United Methodist volunteers spent 5.3 million hours helping Hurricane Katrina survivors in Louisiana.
After Katrina, Many Hands Make One Church
By Susan Kim*
June 5, 2012 — After seven years of intense work helping Hurricane Katrina survivors, Rev. Darryl Tate thanks God for many blessings, but first on the list is volunteers. “We could never have done this without the volunteers coming, working and giving so many hours,” said Tate, who is executive director of Louisiana Disaster Recovery Ministry.
Tate, who will close the doors on Louisiana Disaster Recovery Ministry this year, has worked himself out of a job, even though recovery does continue for some Hurricane Katrina survivors. When tallying figures to summarize his seven years of work, he adds up the number of volunteers the ministry has hosted. He arrives at a figure that astounds even him: 127,970 volunteers.
“They represented every United Methodist conference, all 50 states, and 36 countries worldwide,” he said.
Tate, who will continue to serve as disaster director of preparedness for the Louisiana conference, is also taking an appointment as pastor of the Rayville United Methodist Church in northern Louisiana.
He tears up when he talks about his gratitude for volunteers: “They gave 5.3 million volunteer hours,” he said. “It's finally hitting me now.”
Through UMCOR, United Methodists worldwide donated $26.2 million to helping Hurricane Katrina survivors in Louisiana alone.
Those generous donations have helped thousands upon thousands of people walk down the long road to recovery, said Dr. Sarah Kreutziger, a board-certified clinical social worker who volunteered to oversee the hiring of case managers for Louisiana Disaster Recovery Ministry.
“I think about, when we first started, how nothing was open,” she said. “This was a disaster in which there was massive disruption.”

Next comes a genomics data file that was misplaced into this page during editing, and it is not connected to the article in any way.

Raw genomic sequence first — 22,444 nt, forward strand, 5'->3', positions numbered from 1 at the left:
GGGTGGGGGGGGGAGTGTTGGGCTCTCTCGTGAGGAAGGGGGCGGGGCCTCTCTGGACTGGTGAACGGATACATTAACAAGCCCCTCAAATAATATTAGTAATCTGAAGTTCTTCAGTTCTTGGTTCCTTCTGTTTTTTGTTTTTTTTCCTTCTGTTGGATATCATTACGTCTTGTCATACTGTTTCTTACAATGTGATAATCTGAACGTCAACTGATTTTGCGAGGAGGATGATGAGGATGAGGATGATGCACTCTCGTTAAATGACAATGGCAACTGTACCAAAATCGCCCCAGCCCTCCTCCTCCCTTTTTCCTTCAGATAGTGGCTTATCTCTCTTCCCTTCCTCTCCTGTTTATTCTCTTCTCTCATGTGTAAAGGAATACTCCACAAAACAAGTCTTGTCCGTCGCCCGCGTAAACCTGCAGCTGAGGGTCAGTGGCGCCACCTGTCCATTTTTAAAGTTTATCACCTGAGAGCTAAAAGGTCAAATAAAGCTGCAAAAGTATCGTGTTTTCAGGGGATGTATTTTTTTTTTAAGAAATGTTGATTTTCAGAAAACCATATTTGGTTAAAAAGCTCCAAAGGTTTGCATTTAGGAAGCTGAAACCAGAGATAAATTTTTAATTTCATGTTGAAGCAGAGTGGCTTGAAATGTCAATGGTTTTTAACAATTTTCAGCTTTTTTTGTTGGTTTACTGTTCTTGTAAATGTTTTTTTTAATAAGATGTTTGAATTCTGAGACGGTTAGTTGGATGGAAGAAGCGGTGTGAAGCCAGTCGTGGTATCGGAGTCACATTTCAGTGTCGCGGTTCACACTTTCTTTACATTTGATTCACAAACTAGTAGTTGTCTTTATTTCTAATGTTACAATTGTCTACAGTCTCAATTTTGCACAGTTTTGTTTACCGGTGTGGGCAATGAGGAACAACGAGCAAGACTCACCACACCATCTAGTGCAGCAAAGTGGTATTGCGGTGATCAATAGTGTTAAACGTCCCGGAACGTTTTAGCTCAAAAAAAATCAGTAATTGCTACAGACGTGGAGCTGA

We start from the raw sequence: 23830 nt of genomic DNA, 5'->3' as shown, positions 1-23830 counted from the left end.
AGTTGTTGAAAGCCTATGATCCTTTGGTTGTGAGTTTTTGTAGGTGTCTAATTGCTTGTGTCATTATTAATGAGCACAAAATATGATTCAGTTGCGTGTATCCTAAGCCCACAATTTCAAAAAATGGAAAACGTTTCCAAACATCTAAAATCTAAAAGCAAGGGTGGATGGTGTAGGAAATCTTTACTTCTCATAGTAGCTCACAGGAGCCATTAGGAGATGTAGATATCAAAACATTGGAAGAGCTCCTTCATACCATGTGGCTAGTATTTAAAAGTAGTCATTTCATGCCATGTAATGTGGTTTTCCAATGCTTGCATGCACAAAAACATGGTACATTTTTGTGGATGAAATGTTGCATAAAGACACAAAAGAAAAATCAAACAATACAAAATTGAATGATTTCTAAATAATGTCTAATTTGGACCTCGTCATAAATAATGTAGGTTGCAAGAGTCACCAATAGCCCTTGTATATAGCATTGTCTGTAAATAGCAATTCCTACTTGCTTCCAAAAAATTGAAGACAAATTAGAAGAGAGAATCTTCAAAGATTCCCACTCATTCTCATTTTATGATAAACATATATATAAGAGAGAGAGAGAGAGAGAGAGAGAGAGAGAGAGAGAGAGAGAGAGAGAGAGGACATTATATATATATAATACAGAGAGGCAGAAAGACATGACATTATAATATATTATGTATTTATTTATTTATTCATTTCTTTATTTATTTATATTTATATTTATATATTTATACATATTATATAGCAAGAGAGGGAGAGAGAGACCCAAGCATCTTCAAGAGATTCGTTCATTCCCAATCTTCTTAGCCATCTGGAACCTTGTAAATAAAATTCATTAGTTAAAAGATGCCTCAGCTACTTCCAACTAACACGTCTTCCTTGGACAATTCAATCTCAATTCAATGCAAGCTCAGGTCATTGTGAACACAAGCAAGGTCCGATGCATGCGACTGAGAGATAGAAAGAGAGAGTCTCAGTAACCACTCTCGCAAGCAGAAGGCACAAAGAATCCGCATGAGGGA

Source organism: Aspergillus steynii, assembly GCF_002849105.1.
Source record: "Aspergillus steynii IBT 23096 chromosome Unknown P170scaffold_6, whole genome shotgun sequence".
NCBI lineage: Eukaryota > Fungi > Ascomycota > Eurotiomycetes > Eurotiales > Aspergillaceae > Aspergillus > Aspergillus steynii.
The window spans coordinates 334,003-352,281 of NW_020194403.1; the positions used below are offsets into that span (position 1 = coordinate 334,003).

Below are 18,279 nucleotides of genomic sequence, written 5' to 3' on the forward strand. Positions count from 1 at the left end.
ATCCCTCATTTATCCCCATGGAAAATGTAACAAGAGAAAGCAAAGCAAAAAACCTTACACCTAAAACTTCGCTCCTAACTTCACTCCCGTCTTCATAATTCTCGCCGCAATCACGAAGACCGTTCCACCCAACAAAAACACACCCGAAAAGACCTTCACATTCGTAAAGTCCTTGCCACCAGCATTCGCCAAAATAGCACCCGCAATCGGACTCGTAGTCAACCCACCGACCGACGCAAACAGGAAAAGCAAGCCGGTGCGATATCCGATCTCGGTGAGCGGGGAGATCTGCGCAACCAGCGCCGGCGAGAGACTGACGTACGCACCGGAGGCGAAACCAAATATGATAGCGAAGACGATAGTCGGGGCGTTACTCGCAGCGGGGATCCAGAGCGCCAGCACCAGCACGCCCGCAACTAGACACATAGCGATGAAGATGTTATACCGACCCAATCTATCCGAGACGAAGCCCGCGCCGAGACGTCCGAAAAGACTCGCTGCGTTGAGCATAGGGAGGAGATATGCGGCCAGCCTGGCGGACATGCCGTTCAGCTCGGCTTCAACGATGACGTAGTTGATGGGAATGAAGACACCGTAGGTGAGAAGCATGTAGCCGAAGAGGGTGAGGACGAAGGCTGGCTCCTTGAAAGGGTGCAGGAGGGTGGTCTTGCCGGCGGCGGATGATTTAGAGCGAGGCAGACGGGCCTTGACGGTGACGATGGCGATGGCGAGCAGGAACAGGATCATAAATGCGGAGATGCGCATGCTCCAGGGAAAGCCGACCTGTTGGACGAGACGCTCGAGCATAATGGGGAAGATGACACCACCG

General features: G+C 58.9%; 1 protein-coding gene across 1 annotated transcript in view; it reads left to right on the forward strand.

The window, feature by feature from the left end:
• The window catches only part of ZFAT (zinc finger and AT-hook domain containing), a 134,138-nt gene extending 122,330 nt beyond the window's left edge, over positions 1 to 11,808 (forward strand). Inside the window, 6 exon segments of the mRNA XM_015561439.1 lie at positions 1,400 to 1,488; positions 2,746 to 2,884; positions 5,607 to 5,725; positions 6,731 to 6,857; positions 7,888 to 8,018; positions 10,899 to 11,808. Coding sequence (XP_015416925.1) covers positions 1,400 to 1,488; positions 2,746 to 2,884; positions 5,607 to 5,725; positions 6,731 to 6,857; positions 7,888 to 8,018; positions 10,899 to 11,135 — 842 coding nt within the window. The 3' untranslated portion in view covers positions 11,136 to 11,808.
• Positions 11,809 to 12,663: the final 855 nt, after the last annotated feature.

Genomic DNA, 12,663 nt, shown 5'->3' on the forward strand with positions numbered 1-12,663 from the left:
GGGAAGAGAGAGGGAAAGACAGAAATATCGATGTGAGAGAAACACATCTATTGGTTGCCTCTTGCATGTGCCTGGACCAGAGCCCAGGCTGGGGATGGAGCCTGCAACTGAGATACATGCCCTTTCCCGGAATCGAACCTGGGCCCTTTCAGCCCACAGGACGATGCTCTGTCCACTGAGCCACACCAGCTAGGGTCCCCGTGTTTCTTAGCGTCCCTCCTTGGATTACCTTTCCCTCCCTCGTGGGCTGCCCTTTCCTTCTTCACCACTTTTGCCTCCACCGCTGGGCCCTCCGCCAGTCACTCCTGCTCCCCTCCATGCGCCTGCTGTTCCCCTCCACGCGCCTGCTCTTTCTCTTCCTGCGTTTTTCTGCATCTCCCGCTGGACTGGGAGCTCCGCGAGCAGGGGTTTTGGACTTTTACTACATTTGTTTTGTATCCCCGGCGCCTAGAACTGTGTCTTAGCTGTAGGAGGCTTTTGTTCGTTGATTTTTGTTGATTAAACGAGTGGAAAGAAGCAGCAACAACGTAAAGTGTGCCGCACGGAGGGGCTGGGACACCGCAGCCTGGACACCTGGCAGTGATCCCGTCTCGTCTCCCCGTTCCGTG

Thanks in part to UMCOR-developed training, The United Methodist Church has become known in the ecumenical disaster response community as an effective deliverer of case management for disaster survivors.
In the days – which stretched to years – following Katrina, case workers helped hurricane survivors thread their way through the loops of bureaucracy on both state and federal levels, said Kreutziger.
One of the most challenging aspects of Katrina recovery was the lack of support among people who were all experiencing similar losses. “The usual resilience of people who band together in almost any crisis could not be utilized to the same extent,” she explained.
Instead, the church, acting as one body, served as a net of support for Katrina survivors, said Tate. “We could never have done this without the connectional church,” he said. “It's the best illustration of connectional United Methodism I've ever seen.”
Help The United Methodist Church connect with US disaster survivors. The 2012 Atlantic hurricane season began last Friday, June 1, and runs through November. Please give to US Disaster Response, UMCOR Advance #901670
*Susan Kim is a journalist and a regular contributor to www.UMCOR.org.